Wednesday, July 30, 2008

Matthew 5:7 When are we most Christlike?

I have to admit something to you who read this blog. I have been dreading this verse for months. Every since I started the book of Matthew over a year ago I knew this was coming and I was not looking forward to it. You see, I started this study of the gospel of Matthew because I recognize there are things in my life that are not Christlike at all. I am ashamed of it. I’m not nearly as much like my Lord as I want to be. Verse 5, which spoke of gentleness, was not easy for me because there are times when I do not exhibit the characteristic of gentleness. In fact, sometimes I’m downright awful and my temper shows. God has done a work in me and I’m better than I used to be regarding my ability to control my temper but I still mess up far more frequently than I care to admit. Then, I get to this verse and I see, yet again, how fall short I fall. I don’t suppose y’all would let me skip this verse, huh?

No? I didn’t think so. Please pray for me that God will continue to use this book to convict me of my sin and the He will enable to remain true to my convictions regarding expositing His word on this blog in spite of my many shortcomings.

Jesus is again explaining what true happiness is about. If someone wanted to know how to have his or her best life now, this is the guaranteed blueprint to do just that. Our Lord teaches here that someone who is “Blessed” (Gr “makarios” 3107-happy) will exhibit the quality of being “merciful”. In his Notes on the Bible, Albert Barnes remarks that we are most like God when we are merciful. We know that God is a merciful God and that He forgives repentant sinners. We should ask ourselves if we seek to be imitators of God and of Christ, how does this quality of mercy work in a practical sense in our daily lives. What should it/does it look like?

I believe one way we can show mercy is by helping to meet the needs of people who are in distress. If we see someone who is cold, hungry, or sick we can take the opportunity to show the love of Christ to them by helping to meet their physical needs. In Matthew 15;32 Jesus instructed His disciples to feed a group of people to whom He had preached because He was moved with compassion for their physical needs. Numerous times, Jesus mercifully healed someone due to having been moved with compassion (Matthew 20:34 and Mark 1:41). Of course, we are not able to supernaturally heal people today—our God alone does that. However, we can help meet people’s needs as a way of showing the mercy of God to these people.

The primary idea in this verse, however, probably has more to do with you and I being willing to forgive someone who wrongs us. I stink at this. I mean, I really stink at this. God has taken me to the woodshed and convicted me of the sin of unforgiveness many times. My flesh wants to avenge wrongs that people do to me. It’s literally like I have a list and when someone does something to me, it goes on that list and I hold onto it until such time as I can pay them back. I am ashamed to admit that. There are things that people have done to me years ago that I still hold onto. I have said I would lay it down but I usually end up having picked it up again. I feel that I have justification for doing this. I am the victim. They hurt me. I want to pay them back for what they did. I have earned the right to revenge myself, right?This verse doesn’t give me that option. There are no real tricky Greek words here. No dazzling verb tenses or tough exegesis involved. If I am not merciful, I will be judged. As I read these words, I am reminded of the parable of the unjust servant in Matthew 18. I think of the mercy my Lord has shown me and continues to show me. I sin regularly yet He continues to forgive me when I repent and ask for forgiveness. My sin is a greater affront to Him than anything any person could ever do to me. The debt, to borrow the image from that parable, that I owed Him was greater than I could ever hope to pay. My Lord didn’t just forgive the debt, He in fact paid for it with the precious blood of His own Son. He charged His Son guilty and declared me not guilty. And there is no catch with Him. It’s not like He’ll bring it up later and use my past sin against me. As Paul said in Romans 8:1 “There is now no condemnation for those who are in Christ Jesus”. His mercy is such a great blessing in light of my sinful, wicked heart.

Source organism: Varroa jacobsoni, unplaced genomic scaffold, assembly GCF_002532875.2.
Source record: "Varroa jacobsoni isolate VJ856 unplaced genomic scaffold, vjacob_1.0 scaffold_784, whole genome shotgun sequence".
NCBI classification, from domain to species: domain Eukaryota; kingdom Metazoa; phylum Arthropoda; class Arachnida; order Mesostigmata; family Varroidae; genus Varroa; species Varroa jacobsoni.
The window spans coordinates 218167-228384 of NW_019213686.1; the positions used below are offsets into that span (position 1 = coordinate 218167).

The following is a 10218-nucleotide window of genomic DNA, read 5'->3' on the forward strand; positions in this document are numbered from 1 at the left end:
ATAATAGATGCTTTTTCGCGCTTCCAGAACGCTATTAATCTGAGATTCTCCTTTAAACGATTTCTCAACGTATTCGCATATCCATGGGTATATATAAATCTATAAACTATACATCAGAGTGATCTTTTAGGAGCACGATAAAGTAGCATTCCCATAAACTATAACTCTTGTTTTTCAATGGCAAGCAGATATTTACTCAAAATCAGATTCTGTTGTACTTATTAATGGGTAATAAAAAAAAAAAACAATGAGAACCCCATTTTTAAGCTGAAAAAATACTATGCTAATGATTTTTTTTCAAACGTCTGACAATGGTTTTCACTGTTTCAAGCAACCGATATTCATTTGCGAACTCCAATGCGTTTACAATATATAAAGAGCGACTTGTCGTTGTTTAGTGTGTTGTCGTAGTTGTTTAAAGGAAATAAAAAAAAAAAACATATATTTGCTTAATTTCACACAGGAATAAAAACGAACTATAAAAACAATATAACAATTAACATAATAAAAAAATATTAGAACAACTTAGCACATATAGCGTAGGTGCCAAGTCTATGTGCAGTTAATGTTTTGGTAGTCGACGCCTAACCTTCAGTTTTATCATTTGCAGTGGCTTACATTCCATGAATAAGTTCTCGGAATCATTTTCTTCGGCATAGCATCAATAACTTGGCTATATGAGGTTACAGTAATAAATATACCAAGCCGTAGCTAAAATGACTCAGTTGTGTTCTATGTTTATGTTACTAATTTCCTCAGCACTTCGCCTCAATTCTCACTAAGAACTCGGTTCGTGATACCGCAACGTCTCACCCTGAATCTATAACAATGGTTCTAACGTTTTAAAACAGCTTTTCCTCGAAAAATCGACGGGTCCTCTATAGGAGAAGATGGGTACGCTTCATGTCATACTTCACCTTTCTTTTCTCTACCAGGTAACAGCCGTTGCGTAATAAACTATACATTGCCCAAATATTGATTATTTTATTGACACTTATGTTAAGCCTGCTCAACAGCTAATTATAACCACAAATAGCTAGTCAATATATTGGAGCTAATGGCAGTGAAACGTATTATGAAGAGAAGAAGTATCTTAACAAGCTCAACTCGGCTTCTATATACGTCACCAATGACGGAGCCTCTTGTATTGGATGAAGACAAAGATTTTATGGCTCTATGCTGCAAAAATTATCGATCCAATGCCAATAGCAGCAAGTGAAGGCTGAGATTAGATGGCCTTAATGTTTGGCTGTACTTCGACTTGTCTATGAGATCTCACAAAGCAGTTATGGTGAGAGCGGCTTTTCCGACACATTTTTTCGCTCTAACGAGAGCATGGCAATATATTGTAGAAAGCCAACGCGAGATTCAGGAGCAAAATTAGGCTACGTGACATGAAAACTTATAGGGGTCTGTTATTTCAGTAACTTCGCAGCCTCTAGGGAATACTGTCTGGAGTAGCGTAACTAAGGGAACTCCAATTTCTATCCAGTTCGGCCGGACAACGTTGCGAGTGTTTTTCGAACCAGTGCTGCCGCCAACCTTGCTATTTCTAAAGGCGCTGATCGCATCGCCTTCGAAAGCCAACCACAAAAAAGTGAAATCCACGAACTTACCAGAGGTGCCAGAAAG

When I think of the depth of my sin I also have to admit that it is far greater than any wrong anyone has committed against me. I usually, when someone wrongs me, want to get revenge. At bare minimum, I want to exclude them from my life. I want to have no further dealings with them on any level. It’s like once you’ve sinned against me, you’ve used up all three strikes in one fell swoop. How would I feel, though, if that is how my Lord treated me. He forgives me and restores fellowship. I want to remain unforgiving and break fellowship. Here’s the deal, some of the people with whom I have hard feelings are people that I have to see on a regular basis. My desire to ignore them has made things uncomfortable. I am typing this and reading the clear teaching of Christ in this verse that those who show mercy “shall receive mercy”.

I want mercy. I am thankful for the mercy that God has shown me. I want to be more like my Lord. That having been said, I recognize that my unwillingness to forgive is sin. I find myself convicted yet again and ask God to change my heart and make me more like Jesus. I pray that God will help me to be forgiving so that I will demonstrate His love. Since He forgave me my great debt, I should be willing to forgive people for their totally insignificant debts.

Praise God for His mercy.

Scripture taken from the New American Standard Bible Copyright 1960, 1962, 1968, 1971, 1972, 1973, 1975, 1977, 1995 by the Lockman Foundation. Used by permission.

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